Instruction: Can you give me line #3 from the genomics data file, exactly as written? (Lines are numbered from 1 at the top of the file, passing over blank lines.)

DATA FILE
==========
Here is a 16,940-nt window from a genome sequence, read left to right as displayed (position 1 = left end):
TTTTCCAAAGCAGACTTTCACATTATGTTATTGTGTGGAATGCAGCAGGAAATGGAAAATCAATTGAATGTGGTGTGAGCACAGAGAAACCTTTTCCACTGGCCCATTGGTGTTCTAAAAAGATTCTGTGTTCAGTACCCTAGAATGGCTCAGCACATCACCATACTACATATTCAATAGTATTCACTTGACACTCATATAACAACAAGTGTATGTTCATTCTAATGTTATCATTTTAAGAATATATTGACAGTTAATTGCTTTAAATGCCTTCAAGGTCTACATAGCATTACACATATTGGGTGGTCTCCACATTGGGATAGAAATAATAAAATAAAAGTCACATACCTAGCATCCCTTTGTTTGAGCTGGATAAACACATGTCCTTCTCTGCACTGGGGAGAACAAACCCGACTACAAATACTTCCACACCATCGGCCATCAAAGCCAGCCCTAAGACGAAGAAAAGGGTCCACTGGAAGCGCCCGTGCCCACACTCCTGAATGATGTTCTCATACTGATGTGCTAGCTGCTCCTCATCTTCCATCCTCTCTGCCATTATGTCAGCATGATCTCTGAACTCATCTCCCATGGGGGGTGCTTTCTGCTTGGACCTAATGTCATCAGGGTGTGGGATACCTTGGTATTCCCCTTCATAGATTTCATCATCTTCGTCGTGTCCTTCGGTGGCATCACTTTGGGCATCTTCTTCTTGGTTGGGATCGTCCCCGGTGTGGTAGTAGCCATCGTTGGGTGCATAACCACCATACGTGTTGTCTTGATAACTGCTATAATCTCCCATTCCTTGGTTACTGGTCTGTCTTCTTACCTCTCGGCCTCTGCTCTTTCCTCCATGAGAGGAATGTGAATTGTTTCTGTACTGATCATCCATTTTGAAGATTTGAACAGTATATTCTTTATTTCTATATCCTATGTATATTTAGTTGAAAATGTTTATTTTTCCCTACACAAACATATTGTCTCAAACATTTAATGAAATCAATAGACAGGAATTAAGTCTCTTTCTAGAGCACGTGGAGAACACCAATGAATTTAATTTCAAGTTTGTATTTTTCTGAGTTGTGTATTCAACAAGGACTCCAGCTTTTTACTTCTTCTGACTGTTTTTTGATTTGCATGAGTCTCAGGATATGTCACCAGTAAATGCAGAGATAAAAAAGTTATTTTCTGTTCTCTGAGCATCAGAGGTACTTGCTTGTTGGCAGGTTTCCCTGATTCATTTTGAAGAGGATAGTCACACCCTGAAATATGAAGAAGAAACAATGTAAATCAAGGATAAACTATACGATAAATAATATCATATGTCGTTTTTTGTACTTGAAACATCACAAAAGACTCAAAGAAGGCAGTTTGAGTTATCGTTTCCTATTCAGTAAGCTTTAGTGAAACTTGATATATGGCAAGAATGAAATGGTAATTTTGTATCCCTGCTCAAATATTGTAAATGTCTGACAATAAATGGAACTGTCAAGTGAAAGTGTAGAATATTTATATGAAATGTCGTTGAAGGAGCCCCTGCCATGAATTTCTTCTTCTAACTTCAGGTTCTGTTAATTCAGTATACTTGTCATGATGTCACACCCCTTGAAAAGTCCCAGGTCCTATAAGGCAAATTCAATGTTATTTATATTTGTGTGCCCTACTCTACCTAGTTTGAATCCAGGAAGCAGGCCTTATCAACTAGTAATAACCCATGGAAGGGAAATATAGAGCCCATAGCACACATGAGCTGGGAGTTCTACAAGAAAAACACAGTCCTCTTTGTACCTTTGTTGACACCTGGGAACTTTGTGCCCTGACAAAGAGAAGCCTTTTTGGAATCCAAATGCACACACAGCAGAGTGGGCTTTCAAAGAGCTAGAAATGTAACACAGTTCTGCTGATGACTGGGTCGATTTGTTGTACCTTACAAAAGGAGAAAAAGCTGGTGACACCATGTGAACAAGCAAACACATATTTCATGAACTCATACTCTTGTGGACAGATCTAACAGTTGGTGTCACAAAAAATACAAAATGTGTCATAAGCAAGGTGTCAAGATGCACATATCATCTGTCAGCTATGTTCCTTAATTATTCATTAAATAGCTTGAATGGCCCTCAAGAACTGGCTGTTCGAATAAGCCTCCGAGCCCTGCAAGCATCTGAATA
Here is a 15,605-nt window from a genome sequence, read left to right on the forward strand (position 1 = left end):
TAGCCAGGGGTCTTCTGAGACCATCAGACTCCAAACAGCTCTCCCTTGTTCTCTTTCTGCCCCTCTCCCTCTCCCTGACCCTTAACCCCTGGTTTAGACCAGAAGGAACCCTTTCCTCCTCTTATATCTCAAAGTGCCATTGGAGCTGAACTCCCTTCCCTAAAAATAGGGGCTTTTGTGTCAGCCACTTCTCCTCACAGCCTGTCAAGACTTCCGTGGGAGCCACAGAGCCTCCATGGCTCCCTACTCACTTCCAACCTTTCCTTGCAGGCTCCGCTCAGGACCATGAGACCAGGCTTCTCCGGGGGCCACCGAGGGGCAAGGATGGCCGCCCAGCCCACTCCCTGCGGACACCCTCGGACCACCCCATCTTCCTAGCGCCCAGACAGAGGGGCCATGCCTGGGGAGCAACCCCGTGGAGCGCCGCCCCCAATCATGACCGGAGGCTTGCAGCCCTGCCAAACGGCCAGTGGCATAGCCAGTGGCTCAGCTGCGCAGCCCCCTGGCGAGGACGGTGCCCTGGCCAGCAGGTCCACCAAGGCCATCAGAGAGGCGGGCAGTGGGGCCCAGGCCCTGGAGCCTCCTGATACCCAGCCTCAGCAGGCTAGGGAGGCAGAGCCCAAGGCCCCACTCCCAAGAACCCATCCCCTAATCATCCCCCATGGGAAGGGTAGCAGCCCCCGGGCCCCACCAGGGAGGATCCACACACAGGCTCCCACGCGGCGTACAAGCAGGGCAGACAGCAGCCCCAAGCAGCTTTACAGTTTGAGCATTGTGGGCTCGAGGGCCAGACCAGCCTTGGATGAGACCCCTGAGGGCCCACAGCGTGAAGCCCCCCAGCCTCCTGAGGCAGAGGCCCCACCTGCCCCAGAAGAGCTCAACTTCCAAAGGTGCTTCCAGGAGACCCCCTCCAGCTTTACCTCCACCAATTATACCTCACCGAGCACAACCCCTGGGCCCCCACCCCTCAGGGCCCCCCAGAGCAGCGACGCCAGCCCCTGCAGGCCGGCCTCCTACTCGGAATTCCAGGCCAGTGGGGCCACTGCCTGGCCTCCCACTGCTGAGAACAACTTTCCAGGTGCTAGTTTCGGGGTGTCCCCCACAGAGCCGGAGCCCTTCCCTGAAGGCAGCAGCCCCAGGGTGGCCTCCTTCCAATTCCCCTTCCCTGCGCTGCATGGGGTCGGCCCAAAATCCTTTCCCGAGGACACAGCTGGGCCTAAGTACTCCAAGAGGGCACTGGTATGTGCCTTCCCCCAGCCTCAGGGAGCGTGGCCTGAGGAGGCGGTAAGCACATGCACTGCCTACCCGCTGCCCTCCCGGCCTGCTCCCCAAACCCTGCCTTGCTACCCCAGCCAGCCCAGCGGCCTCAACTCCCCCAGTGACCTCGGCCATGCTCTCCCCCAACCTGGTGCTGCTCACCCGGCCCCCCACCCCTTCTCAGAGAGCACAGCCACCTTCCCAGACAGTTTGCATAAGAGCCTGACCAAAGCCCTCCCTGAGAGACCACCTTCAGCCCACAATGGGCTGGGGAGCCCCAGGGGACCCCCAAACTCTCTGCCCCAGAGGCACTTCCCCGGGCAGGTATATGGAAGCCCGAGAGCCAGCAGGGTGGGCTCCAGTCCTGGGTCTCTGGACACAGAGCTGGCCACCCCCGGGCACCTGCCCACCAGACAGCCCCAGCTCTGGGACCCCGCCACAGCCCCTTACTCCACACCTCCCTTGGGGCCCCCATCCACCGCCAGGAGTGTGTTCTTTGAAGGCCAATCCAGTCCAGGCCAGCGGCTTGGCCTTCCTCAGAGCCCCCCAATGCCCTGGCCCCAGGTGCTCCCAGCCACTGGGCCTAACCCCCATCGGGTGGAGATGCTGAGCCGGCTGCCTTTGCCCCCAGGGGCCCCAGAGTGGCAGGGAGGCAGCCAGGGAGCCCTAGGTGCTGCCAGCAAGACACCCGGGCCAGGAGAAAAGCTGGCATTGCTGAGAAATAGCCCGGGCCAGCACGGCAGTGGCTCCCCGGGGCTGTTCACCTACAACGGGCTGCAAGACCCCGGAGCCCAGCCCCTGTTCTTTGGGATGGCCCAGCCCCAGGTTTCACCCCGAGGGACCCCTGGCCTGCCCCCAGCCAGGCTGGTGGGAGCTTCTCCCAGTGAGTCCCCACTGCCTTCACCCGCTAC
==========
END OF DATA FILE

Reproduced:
Here is a 15,605-nt window from a genome sequence, read left to right on the forward strand (position 1 = left end):